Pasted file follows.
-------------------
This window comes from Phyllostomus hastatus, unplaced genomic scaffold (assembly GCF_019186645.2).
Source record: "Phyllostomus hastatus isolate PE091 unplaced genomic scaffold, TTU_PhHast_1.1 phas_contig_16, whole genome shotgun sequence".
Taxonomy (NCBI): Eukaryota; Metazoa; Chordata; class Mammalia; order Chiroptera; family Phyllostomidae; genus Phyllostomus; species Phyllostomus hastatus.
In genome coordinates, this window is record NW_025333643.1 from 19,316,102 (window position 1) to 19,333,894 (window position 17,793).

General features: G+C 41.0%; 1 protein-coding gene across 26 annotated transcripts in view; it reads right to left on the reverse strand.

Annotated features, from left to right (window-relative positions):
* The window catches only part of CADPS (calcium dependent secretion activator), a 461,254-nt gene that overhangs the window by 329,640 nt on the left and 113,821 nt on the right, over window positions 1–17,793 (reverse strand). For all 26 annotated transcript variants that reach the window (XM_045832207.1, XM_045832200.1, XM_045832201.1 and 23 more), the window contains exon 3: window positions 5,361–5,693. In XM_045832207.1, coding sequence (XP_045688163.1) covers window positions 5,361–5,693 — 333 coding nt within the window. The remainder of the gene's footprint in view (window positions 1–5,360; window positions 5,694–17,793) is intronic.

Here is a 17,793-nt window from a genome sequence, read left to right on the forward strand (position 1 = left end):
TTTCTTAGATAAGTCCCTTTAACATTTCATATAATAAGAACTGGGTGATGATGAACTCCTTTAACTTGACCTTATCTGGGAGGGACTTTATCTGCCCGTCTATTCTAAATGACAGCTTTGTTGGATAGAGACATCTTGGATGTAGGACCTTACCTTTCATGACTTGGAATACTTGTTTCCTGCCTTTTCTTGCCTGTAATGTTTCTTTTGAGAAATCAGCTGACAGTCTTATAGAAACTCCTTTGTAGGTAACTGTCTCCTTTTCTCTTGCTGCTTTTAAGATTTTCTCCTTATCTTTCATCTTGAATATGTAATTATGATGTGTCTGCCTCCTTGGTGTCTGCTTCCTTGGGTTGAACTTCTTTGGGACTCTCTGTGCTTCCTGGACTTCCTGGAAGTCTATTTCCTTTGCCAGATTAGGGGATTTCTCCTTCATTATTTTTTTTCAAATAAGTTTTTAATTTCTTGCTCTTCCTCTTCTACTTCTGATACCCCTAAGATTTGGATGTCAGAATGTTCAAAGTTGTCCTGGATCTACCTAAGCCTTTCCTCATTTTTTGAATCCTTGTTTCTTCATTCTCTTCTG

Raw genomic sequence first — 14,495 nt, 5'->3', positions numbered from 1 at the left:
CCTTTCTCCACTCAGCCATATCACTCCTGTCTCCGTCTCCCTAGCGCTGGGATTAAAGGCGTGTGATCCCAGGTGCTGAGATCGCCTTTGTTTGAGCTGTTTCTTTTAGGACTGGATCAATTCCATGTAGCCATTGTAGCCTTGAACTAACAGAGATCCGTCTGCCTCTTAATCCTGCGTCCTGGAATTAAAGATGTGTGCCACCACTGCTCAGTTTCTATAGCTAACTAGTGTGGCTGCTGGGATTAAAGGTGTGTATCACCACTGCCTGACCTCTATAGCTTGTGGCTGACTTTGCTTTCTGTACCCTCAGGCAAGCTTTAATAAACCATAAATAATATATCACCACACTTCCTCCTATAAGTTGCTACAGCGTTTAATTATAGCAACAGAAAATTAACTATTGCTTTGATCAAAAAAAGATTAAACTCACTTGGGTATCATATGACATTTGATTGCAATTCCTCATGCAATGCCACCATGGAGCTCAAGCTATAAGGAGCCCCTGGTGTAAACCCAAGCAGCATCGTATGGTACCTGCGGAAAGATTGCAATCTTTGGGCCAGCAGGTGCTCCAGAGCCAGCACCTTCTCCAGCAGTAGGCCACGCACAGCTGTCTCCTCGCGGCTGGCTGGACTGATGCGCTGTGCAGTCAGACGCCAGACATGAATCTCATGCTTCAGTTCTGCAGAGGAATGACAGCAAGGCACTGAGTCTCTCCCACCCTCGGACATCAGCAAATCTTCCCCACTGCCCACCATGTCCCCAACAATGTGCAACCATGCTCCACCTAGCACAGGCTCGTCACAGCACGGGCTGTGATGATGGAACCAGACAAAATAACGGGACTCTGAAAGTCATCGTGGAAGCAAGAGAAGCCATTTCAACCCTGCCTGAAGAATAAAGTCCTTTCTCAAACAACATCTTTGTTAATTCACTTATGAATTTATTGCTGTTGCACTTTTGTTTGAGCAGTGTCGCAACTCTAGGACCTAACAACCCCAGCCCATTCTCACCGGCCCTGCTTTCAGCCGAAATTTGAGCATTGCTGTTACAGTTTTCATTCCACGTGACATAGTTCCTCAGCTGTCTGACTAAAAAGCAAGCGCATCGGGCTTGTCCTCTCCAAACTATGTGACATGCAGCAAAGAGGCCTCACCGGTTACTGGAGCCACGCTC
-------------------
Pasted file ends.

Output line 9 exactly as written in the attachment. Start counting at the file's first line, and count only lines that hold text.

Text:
TTTCTTAGATAAGTCCCTTTAACATTTCATATAATAAGAACTGGGTGATGATGAACTCCTTTAACTTGACCTTATCTGGGAGGGACTTTATCTGCCCGTCTATTCTAAATGACAGCTTTGTTGGATAGAGACATCTTGGATGTAGGACCTTACCTTTCATGACTTGGAATACTTGTTTCCTGCCTTTTCTTGCCTGTAATGTTTCTTTTGAGAAATCAGCTGACAGTCTTATAGAAACTCCTTTGTAGGTAACTGTCTCCTTTTCTCTTGCTGCTTTTAAGATTTTCTCCTTATCTTTCATCTTGAATATGTAATTATGATGTGTCTGCCTCCTTGGTGTCTGCTTCCTTGGGTTGAACTTCTTTGGGACTCTCTGTGCTTCCTGGACTTCCTGGAAGTCTATTTCCTTTGCCAGATTAGGGGATTTCTCCTTCATTATTTTTTTTCAAATAAGTTTTTAATTTCTTGCTCTTCCTCTTCTACTTCTGATACCCCTAAGATTTGGATGTCAGAATGTTCAAAGTTGTCCTGGATCTACCTAAGCCTTTCCTCATTTTTTGAATCCTTGTTTCTTCATTCTCTTCTG